Dragons are often my spiritual self. The most dramatic dream was of an earth dragon trapped half-in half-out of the ground. It caught my attention, then scooped up a cat and deliberately crushed the cat to death in front of my face. The message was clear – if my spiritual self remained stuck in a half-birthed condition, the waking self will suffer. Well I addressed that one and now the dragons fly free in the sky in my dreams, present but not an actor.
Horses are very, very common in my dreams and when I finally realized that they represented my raw emotional self, that was a major turning point. They stopped being left to die in train cars to being willing to carry me to safety when I needed it. One even tried repeatedly to kill me by running at me, so I had to learn to deal with him in a constructive rather than combative way. He is now my ally when I need rage to see me through something.
Hamsters and rats are the other common dream animals, and I haven’t yet figured out what they mean but I know that they too represent some aspect of myself. I used to raise hamsters and think rats are awesome, so I know it’s positive. … It suddenly occurred to me that hamsters are solitary and rats are communal. Perhaps they are different aspects of my social self?
Here’s a non-animal one. Houses change their meaning depending on the circumstance. If I dream of a house that is being broken into or I have to defend, that’s literally a warning from my immune system that the body is under attack. I’ve successfully used this warning system to minimize or bypass many health issues. I’ve even used these dreams to track down and destroy issues, waking up on the mend. Sweet! But houses under construction usually mean something in my psyche is changing. Where the construction is and the scope of it can tell me what is happening to my internal landscape. Lastly, when I go to attics or basements in dreams, this is an attempt to call my attention to hidden aspects of myself which haven’t yet come to light but I’m ready or need to find them.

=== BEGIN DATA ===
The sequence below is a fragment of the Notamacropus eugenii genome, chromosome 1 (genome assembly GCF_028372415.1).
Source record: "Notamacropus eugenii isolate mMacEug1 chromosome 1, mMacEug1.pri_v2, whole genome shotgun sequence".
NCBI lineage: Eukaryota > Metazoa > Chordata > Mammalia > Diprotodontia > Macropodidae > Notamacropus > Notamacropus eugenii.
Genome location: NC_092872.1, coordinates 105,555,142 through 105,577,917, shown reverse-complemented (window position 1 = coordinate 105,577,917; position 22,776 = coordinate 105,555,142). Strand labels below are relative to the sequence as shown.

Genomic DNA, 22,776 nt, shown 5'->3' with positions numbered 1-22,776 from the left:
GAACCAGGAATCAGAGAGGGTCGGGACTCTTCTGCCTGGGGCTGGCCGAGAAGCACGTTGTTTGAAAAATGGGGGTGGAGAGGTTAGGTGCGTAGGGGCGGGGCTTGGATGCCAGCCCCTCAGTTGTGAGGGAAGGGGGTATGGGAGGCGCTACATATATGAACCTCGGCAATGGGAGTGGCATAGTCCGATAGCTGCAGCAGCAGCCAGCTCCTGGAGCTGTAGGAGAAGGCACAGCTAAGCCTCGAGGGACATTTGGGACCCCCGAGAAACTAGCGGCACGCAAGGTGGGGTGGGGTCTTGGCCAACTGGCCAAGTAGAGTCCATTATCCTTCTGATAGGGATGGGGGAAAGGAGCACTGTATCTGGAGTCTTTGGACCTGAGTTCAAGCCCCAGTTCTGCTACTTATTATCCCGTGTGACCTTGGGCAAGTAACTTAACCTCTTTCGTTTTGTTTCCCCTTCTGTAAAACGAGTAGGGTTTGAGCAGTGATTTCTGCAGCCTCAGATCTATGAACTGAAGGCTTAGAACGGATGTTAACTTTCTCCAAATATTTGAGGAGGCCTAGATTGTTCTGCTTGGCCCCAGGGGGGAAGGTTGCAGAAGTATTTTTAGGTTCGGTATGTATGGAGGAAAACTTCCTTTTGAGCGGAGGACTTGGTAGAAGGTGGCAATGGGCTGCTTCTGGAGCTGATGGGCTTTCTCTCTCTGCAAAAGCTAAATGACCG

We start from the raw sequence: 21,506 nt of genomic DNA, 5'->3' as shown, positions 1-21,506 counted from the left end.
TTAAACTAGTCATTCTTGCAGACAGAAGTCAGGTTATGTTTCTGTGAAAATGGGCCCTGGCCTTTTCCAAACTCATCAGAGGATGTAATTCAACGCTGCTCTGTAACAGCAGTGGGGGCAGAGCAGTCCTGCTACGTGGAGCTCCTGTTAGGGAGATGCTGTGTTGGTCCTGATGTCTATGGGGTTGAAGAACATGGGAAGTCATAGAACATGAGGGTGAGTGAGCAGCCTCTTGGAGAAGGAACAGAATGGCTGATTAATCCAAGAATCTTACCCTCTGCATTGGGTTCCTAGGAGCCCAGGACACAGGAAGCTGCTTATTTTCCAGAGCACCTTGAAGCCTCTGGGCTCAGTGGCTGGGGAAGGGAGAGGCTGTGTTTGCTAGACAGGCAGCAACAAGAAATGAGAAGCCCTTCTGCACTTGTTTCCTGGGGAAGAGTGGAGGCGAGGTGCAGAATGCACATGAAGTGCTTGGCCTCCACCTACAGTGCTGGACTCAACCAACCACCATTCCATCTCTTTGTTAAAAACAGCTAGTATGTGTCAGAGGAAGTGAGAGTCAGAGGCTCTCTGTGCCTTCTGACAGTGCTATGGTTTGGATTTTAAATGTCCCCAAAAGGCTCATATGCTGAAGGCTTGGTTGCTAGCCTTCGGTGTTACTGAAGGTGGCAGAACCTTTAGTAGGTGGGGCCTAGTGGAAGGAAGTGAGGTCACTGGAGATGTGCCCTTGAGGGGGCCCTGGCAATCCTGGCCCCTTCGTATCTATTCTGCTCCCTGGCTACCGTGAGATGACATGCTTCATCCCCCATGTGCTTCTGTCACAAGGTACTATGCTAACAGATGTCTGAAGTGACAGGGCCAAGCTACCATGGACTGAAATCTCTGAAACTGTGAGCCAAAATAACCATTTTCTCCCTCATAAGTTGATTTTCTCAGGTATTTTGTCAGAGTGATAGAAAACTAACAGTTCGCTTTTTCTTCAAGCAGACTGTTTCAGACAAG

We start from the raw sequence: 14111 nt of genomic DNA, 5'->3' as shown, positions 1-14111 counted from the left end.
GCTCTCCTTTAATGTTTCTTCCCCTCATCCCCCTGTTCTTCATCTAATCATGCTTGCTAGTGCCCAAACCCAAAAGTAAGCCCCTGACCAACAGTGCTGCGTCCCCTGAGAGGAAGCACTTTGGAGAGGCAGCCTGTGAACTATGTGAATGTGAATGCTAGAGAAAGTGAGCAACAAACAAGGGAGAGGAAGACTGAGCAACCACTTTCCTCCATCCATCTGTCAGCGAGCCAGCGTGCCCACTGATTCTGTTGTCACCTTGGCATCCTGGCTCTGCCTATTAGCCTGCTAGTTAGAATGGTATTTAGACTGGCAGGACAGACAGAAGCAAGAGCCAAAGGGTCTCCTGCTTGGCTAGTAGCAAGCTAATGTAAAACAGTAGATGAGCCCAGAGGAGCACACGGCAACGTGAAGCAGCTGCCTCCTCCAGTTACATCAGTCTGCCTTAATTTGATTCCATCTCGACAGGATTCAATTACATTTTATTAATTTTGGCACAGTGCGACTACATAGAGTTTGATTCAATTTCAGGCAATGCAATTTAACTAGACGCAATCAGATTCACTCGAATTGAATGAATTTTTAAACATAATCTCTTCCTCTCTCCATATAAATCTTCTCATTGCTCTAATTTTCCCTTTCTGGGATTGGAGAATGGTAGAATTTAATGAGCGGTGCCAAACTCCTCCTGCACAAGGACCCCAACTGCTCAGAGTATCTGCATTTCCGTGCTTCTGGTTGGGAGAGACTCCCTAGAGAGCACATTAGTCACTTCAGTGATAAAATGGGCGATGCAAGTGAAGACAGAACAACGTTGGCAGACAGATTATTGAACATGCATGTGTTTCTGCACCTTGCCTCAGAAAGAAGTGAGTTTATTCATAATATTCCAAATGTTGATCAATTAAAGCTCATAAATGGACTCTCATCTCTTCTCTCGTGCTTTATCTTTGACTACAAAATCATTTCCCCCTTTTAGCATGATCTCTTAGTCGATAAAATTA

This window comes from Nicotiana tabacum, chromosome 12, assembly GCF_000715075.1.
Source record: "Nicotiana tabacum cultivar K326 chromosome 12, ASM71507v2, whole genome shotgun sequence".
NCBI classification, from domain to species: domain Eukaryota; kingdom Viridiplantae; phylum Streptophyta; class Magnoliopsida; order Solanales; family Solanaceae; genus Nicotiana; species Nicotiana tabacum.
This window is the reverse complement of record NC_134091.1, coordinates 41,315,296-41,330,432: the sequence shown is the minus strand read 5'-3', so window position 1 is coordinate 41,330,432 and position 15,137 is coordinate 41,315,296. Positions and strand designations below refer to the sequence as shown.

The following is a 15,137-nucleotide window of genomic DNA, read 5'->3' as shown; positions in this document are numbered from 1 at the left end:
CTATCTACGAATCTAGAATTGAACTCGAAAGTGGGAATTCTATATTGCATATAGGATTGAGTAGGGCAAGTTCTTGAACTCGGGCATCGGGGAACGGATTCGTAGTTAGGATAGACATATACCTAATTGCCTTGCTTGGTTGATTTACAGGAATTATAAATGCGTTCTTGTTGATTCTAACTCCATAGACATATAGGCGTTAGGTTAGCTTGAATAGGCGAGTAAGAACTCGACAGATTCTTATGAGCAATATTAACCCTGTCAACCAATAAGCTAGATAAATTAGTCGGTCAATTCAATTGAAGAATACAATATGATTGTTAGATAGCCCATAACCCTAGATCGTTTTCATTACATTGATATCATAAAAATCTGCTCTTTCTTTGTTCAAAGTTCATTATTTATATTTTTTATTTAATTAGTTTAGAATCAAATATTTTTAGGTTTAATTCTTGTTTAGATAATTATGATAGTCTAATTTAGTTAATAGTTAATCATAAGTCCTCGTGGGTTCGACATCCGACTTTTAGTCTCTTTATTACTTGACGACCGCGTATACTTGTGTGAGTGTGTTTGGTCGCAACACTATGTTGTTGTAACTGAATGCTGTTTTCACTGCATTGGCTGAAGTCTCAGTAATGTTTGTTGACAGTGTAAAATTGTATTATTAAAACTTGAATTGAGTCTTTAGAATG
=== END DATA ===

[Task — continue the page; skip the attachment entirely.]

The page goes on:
PotI’s Interpretation Approach:
Robert Moss loves the phrase “if it were my dream, I’d interpret it as…”. I’ve tried that. Doesn’t really work for me. I tend to say something like “have you thought about X interpretation?” or “do you think it might mean Y?”. I try to never say “Oh clearly it means L” because your dream lexicon is YOURS. That said, if I hear something come up repeatedly, that means something. I’ll call that out, and then try rephrasing the dream without specifics. One recent example: So an underground conduit needed repair and that’s when you discovered it was full of coyote puppies?
Once it’s rephrased like that, essentially distilled, often a meaning will just leap out at me. While it can be much easier to do that with other people’s dreams, every now and then I can do with my own and it’s very much a forehead smack moment. Duh!
So yes, study symbolism. It’s the language of the mind and the spirit. But in the study, include your own symbol set. I maintain that your subconscious will be far more likely to work with you (conscious self) if it sees that you’re willing to work with it too. Indeed, that’s what opens the doorway to random flashes of insight!
About the Featured Image: It’s a scene from Close Encounters of the Third Kind, where Richard Dreyfus’ character uses potatoes to try to unlock a subconscious hidden message.